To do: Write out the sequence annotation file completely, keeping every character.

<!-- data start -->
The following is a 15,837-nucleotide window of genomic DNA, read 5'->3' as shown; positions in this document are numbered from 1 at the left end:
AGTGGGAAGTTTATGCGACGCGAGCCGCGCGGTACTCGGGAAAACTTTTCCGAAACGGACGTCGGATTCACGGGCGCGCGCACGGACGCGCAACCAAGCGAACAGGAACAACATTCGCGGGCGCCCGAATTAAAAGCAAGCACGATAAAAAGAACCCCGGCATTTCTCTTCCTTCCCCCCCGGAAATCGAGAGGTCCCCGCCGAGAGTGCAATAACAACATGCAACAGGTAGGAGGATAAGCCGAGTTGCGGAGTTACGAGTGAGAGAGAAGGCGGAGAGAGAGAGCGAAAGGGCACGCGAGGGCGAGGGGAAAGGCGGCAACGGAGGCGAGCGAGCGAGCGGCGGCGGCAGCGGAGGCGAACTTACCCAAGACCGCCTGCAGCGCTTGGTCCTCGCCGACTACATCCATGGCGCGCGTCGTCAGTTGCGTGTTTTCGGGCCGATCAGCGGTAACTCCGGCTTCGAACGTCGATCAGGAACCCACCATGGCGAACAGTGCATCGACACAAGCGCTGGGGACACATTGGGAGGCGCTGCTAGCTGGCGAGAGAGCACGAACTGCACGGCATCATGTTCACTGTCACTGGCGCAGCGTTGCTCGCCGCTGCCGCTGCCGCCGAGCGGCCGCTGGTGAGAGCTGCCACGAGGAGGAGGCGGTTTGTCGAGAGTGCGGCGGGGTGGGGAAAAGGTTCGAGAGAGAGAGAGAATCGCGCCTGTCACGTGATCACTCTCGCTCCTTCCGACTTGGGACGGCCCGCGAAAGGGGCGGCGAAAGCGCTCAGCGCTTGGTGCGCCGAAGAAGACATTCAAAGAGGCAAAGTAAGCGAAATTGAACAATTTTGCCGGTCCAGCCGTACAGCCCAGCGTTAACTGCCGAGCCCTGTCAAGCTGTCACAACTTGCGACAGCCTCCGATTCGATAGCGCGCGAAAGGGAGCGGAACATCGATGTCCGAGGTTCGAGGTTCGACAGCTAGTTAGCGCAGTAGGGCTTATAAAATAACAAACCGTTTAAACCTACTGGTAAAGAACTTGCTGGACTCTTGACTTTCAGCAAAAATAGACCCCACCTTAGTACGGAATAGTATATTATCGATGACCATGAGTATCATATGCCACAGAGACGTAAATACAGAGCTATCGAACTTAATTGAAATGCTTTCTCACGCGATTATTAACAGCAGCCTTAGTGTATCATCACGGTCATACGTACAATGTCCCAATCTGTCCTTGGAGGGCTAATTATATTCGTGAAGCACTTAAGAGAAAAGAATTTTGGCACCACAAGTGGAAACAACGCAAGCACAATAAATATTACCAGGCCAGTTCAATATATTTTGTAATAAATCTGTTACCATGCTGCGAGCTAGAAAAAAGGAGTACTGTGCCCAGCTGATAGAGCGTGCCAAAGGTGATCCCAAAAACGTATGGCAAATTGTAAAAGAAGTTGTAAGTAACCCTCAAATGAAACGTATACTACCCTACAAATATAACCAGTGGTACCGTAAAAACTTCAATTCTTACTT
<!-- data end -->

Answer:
The following is a 15,837-nucleotide window of genomic DNA, read 5'->3' as shown; positions in this document are numbered from 1 at the left end:
AGTGGGAAGTTTATGCGACGCGAGCCGCGCGGTACTCGGGAAAACTTTTCCGAAACGGACGTCGGATTCACGGGCGCGCGCACGGACGCGCAACCAAGCGAACAGGAACAACATTCGCGGGCGCCCGAATTAAAAGCAAGCACGATAAAAAGAACCCCGGCATTTCTCTTCCTTCCCCCCCGGAAATCGAGAGGTCCCCGCCGAGAGTGCAATAACAACATGCAACAGGTAGGAGGATAAGCCGAGTTGCGGAGTTACGAGTGAGAGAGAAGGCGGAGAGAGAGAGCGAAAGGGCACGCGAGGGCGAGGGGAAAGGCGGCAACGGAGGCGAGCGAGCGAGCGGCGGCGGCAGCGGAGGCGAACTTACCCAAGACCGCCTGCAGCGCTTGGTCCTCGCCGACTACATCCATGGCGCGCGTCGTCAGTTGCGTGTTTTCGGGCCGATCAGCGGTAACTCCGGCTTCGAACGTCGATCAGGAACCCACCATGGCGAACAGTGCATCGACACAAGCGCTGGGGACACATTGGGAGGCGCTGCTAGCTGGCGAGAGAGCACGAACTGCACGGCATCATGTTCACTGTCACTGGCGCAGCGTTGCTCGCCGCTGCCGCTGCCGCCGAGCGGCCGCTGGTGAGAGCTGCCACGAGGAGGAGGCGGTTTGTCGAGAGTGCGGCGGGGTGGGGAAAAGGTTCGAGAGAGAGAGAGAATCGCGCCTGTCACGTGATCACTCTCGCTCCTTCCGACTTGGGACGGCCCGCGAAAGGGGCGGCGAAAGCGCTCAGCGCTTGGTGCGCCGAAGAAGACATTCAAAGAGGCAAAGTAAGCGAAATTGAACAATTTTGCCGGTCCAGCCGTACAGCCCAGCGTTAACTGCCGAGCCCTGTCAAGCTGTCACAACTTGCGACAGCCTCCGATTCGATAGCGCGCGAAAGGGAGCGGAACATCGATGTCCGAGGTTCGAGGTTCGACAGCTAGTTAGCGCAGTAGGGCTTATAAAATAACAAACCGTTTAAACCTACTGGTAAAGAACTTGCTGGACTCTTGACTTTCAGCAAAAATAGACCCCACCTTAGTACGGAATAGTATATTATCGATGACCATGAGTATCATATGCCACAGAGACGTAAATACAGAGCTATCGAACTTAATTGAAATGCTTTCTCACGCGATTATTAACAGCAGCCTTAGTGTATCATCACGGTCATACGTACAATGTCCCAATCTGTCCTTGGAGGGCTAATTATATTCGTGAAGCACTTAAGAGAAAAGAATTTTGGCACCACAAGTGGAAACAACGCAAGCACAATAAATATTACCAGGCCAGTTCAATATATTTTGTAATAAATCTGTTACCATGCTGCGAGCTAGAAAAAAGGAGTACTGTGCCCAGCTGATAGAGCGTGCCAAAGGTGATCCCAAAAACGTATGGCAAATTGTAAAAGAAGTTGTAAGTAACCCTCAAATGAAACGTATACTACCCTACAAATATAACCAGTGGTACCGTAAAAACTTCAATTCTTACTT